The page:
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Who is the referent of "his own" in the immediate context, and in the larger context of Jesus statements-Mt. 15:24, 10:5.6, Paul in Rom. 15:8?

How the the identity of the "referent" would affect exegesis of the parable of Sower, and for that matter, other parables,i.e. the "talents" (Mt.25:14-30); "ten virgins()Mt. 25:1-12); the great banquet (Mt. 22:2-9). etc.

Texts:

John 1:11

He came to his own, and his own people did not receive him. (ESV)

Parable of sower Mt. 13: 3-9

And he told them many things in parables, saying: “A sower went out to sow. And as he sowed, some seeds fell along the path, and the birds came and devoured them. Other seeds fell on rocky ground, where they did not have much soil, and immediately they sprang up, since they had no depth of soil, but when the sun rose they were scorched. And since they had no root, they withered away. Other seeds fell among thorns, and the thorns grew up and choked them. Other seeds fell on good soil and produced grain, some a hundredfold, some sixty, some thirty. He who has ears, a let him hear.” (ESV)

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    The parable of the seed and sower is a fundamental statement of what happens when the seed of the word is sown. In any context, in any nation, in any age : this is the fourfold consequence (in the heart) of seed being sown. And if this parable is not understood, then no other parable will be understood, says Jesus. I am not clear as to what you are saying but I get the impression that you are trying to 'interpret' the parable and constrict its consequence.
    – Nigel J
    May 12 '20 at 7:51
  • What do you mean "you are trying to "interpret" the parable and constricts its consequences ? Is it not essential first to identify the target audience in the context for better understanding and proper application of the parable? The parable as whole in the context of Jesus explicit words on His primary audience in the Gospels seemed to imply a lesson more than that of the standard "What happen sowing seeds in four type soils and varying result.
    – Sam
    May 12 '20 at 13:28
  • See hermeneutics.stackexchange.com/questions/47349/… there are also 4 statements in John 1. He was the light, the holiness of God in Gen 1, and Adam given skin, a pun to light as a garment. 2. In the world. 3. came unto his own 4. those born again. The difference between this and that in the article linked is the period of Israel in the desert, 'in the wold' may be an expression of the time, rather than the specific 'among the stones'. Patterns define prophecy. Prophecy is given more than once.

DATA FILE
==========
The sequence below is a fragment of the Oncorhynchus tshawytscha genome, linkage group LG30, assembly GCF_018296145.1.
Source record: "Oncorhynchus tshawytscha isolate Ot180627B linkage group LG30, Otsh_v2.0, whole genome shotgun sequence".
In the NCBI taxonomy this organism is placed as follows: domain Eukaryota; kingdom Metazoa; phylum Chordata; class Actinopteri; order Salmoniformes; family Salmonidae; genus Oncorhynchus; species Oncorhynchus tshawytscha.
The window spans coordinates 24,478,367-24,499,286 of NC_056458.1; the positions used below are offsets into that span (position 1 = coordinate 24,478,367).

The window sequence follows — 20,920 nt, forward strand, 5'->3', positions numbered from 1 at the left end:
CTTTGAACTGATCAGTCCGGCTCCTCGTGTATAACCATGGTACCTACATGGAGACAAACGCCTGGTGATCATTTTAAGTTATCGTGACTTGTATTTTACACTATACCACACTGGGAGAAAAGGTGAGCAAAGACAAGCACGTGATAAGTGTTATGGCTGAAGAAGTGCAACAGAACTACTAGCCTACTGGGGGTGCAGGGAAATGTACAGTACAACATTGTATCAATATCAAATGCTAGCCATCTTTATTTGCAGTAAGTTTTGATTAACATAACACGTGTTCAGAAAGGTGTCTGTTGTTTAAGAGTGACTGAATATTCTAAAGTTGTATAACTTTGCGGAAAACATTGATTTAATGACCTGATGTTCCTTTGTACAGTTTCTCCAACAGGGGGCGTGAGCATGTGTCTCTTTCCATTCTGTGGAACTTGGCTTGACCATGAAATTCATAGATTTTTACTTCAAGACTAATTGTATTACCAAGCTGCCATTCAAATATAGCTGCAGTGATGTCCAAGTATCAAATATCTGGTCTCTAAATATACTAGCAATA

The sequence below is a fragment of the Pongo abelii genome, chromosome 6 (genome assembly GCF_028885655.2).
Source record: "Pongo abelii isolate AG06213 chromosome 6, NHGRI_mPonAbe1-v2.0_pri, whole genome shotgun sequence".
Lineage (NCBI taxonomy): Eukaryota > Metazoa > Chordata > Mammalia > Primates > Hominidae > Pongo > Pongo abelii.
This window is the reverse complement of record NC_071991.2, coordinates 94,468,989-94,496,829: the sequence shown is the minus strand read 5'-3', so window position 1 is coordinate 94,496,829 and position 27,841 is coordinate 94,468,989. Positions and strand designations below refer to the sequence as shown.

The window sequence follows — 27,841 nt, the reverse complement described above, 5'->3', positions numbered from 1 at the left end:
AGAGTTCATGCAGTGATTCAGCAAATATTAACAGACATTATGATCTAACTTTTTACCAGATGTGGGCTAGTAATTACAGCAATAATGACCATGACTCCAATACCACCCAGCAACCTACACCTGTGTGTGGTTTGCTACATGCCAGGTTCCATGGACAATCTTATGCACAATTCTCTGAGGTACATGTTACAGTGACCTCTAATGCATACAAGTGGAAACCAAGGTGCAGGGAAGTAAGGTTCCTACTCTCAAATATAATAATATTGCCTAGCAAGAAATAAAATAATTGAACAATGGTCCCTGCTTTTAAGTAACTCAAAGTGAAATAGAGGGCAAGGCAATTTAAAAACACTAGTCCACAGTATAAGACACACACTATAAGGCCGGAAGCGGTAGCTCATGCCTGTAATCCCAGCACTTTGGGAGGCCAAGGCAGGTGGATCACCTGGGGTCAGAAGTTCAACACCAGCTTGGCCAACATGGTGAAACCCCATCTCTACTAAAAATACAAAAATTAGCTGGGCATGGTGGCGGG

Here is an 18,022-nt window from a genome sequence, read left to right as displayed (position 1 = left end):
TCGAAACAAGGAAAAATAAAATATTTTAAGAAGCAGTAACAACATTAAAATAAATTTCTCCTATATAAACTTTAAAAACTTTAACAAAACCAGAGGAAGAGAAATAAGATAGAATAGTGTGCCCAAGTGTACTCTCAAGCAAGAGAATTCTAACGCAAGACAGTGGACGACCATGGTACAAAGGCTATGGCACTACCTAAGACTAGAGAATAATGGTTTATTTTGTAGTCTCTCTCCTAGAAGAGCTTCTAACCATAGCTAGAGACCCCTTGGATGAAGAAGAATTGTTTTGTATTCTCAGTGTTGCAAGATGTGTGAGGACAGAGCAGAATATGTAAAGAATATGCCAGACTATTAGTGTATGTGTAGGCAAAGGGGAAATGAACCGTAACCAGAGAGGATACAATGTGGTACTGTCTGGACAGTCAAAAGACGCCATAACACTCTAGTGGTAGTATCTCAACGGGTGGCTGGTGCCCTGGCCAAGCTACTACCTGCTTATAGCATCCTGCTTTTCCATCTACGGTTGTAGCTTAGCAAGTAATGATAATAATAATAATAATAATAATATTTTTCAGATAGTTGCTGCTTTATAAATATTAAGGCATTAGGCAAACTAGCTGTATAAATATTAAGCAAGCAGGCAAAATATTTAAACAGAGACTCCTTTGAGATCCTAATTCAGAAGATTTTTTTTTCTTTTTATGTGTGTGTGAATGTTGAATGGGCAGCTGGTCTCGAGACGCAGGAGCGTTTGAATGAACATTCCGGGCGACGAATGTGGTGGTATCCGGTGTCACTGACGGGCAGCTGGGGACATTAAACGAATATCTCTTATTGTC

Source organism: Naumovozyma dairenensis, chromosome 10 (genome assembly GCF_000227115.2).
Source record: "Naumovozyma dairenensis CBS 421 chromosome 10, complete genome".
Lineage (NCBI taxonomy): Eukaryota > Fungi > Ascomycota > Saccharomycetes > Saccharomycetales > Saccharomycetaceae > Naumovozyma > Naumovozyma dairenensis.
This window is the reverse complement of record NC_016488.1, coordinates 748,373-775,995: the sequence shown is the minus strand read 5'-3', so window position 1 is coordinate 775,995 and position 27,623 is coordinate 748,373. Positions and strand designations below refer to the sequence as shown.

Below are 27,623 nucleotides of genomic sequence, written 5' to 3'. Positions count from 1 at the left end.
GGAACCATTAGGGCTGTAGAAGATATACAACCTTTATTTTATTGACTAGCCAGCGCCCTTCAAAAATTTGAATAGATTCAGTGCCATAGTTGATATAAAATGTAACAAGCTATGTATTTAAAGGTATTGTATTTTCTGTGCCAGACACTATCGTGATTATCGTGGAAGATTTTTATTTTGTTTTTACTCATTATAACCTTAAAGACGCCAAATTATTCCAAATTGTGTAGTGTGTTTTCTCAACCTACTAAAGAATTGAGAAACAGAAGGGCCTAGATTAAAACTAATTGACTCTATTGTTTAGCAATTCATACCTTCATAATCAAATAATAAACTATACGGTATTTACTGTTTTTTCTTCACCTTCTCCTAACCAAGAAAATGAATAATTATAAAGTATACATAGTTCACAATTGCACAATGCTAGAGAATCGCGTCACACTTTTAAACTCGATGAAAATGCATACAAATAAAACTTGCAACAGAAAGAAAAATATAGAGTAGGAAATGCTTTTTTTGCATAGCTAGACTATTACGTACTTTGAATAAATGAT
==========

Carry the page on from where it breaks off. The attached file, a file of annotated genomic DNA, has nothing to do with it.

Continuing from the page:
– Bob Jones
    May 12 '20 at 16:03
  • Yes @Sam, By the path is Christ revealed to Adam, Among the stones is Christ revealed to Israel, Among the thorns is among 'his own' His 'cares for the world' nailed him to the cross. Jhn 3:16
    – Bob Jones
    Jul 4 '20 at 2:01
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As best as I can determine, I can find no verbal, literary or thematic link between John 1:11 and Matt 13:3-9. In fact, the two are quite different genres of Biblical literature. John 1:11 is factual and highly structured (eg, staircase parallelism) which is a sort of crossover passage between Hebrew and Greek thought; while Gen 13:3-9 is a classic Hebrew parable.

John 1:11 is clearly discussing the general rejection, by the Jews, of Jesus' teaching. As Ellicott observes:

His own is neuter, and the same word which is used in John 19:27, where it is rendered "his own home." (Comp. John 16:32, margin, and Acts 21:6.) What then was the "home?" It is distinguished from the "world" of John 1:10, and it cannot but be that the home of Jewish thought was the land, the city, the temple bound up with every Messianic hope. Traces of this abound in the Jewish Scriptures. Comp. especially Malachi 3:1, "The Lord whom ye seek shall suddenly come to his temple." (See also Luke 2:49, Note.)

His own in the second clause is masculine--the dwellers in His own home, who were His own people, the special objects of His love and care. (See Exodus 19:5; Deuteronomy 7:6; Psalm 135:4; Isaiah 41:9, and Notes on Ephesians 2:19 and Titus 2:14.) We turn from the coldness of a strange world to the warmth and welcome of a loving home. The world knew Him not, and He came to His own, and they despised Him!

Matt 13:3-9 is a very famous parable that classifies the receivers of Jesus' message into four general types, typified by different soil types. Thus, it is a timeless message that applies wherever the Gospel is preached.

By contrast, John 1:11 is very time specific and anticipates the Jews' rejection of their own Messiah and King, John 19:15.

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  • @Sam - The word "home" is not in the Greek text - I have not used this word.
    – Dottard
    May 13 '20 at 7:03

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